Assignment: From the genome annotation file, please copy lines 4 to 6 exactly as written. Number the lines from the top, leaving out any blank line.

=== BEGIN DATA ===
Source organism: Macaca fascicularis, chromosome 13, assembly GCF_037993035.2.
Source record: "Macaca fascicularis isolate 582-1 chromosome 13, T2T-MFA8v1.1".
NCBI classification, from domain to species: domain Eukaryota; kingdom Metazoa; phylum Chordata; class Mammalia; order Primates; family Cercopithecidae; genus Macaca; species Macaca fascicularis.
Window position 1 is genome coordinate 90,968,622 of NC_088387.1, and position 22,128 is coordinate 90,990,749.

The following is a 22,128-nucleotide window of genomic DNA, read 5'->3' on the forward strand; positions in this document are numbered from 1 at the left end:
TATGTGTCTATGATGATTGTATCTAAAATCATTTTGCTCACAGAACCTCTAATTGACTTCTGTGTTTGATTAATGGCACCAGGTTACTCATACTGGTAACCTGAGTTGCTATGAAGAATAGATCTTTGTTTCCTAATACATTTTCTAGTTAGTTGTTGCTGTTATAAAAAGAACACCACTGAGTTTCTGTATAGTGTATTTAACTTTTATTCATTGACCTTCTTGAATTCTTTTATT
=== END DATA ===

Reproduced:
Window position 1 is genome coordinate 90,968,622 of NC_088387.1, and position 22,128 is coordinate 90,990,749.

The following is a 22,128-nucleotide window of genomic DNA, read 5'->3' on the forward strand; positions in this document are numbered from 1 at the left end:
TATGTGTCTATGATGATTGTATCTAAAATCATTTTGCTCACAGAACCTCTAATTGACTTCTGTGTTTGATTAATGGCACCAGGTTACTCATACTGGTAACCTGAGTTGCTATGAAGAATAGATCTTTGTTTCCTAATACATTTTCTAGTTAGTTGTTGCTGTTATAAAAAGAACACCACTGAGTTTCTGTATAGTGTATTTAACTTTTATTCATTGACCTTCTTGAATTCTTTTATT